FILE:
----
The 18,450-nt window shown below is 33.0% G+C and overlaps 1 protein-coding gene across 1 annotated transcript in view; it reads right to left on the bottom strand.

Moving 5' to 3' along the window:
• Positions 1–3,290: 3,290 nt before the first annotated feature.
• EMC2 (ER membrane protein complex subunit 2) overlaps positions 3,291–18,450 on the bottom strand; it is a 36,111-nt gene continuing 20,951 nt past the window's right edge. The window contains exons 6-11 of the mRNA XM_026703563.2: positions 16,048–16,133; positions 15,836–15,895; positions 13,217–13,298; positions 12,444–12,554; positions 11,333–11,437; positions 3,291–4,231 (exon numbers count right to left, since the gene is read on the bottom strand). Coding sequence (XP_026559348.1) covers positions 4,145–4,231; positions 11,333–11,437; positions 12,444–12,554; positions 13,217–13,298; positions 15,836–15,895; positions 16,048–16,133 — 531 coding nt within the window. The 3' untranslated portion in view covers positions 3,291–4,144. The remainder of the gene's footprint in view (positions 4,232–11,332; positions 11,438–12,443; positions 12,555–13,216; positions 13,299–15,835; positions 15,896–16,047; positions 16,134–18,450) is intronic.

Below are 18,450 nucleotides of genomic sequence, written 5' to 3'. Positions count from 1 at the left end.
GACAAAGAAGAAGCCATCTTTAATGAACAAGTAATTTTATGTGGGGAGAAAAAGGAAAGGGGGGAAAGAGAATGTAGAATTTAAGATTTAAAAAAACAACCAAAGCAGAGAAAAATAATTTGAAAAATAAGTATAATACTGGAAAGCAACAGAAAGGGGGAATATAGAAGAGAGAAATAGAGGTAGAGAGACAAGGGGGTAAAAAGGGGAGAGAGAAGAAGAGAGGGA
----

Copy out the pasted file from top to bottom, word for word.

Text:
The 18,450-nt window shown below is 33.0% G+C and overlaps 1 protein-coding gene across 1 annotated transcript in view; it reads right to left on the bottom strand.

Moving 5' to 3' along the window:
• Positions 1–3,290: 3,290 nt before the first annotated feature.
• EMC2 (ER membrane protein complex subunit 2) overlaps positions 3,291–18,450 on the bottom strand; it is a 36,111-nt gene continuing 20,951 nt past the window's right edge. The window contains exons 6-11 of the mRNA XM_026703563.2: positions 16,048–16,133; positions 15,836–15,895; positions 13,217–13,298; positions 12,444–12,554; positions 11,333–11,437; positions 3,291–4,231 (exon numbers count right to left, since the gene is read on the bottom strand). Coding sequence (XP_026559348.1) covers positions 4,145–4,231; positions 11,333–11,437; positions 12,444–12,554; positions 13,217–13,298; positions 15,836–15,895; positions 16,048–16,133 — 531 coding nt within the window. The 3' untranslated portion in view covers positions 3,291–4,144. The remainder of the gene's footprint in view (positions 4,232–11,332; positions 11,438–12,443; positions 12,555–13,216; positions 13,299–15,835; positions 15,896–16,047; positions 16,134–18,450) is intronic.

Below are 18,450 nucleotides of genomic sequence, written 5' to 3'. Positions count from 1 at the left end.
GACAAAGAAGAAGCCATCTTTAATGAACAAGTAATTTTATGTGGGGAGAAAAAGGAAAGGGGGGAAAGAGAATGTAGAATTTAAGATTTAAAAAAACAACCAAAGCAGAGAAAAATAATTTGAAAAATAAGTATAATACTGGAAAGCAACAGAAAGGGGGAATATAGAAGAGAGAAATAGAGGTAGAGAGACAAGGGGGTAAAAAGGGGAGAGAGAAGAAGAGAGGGA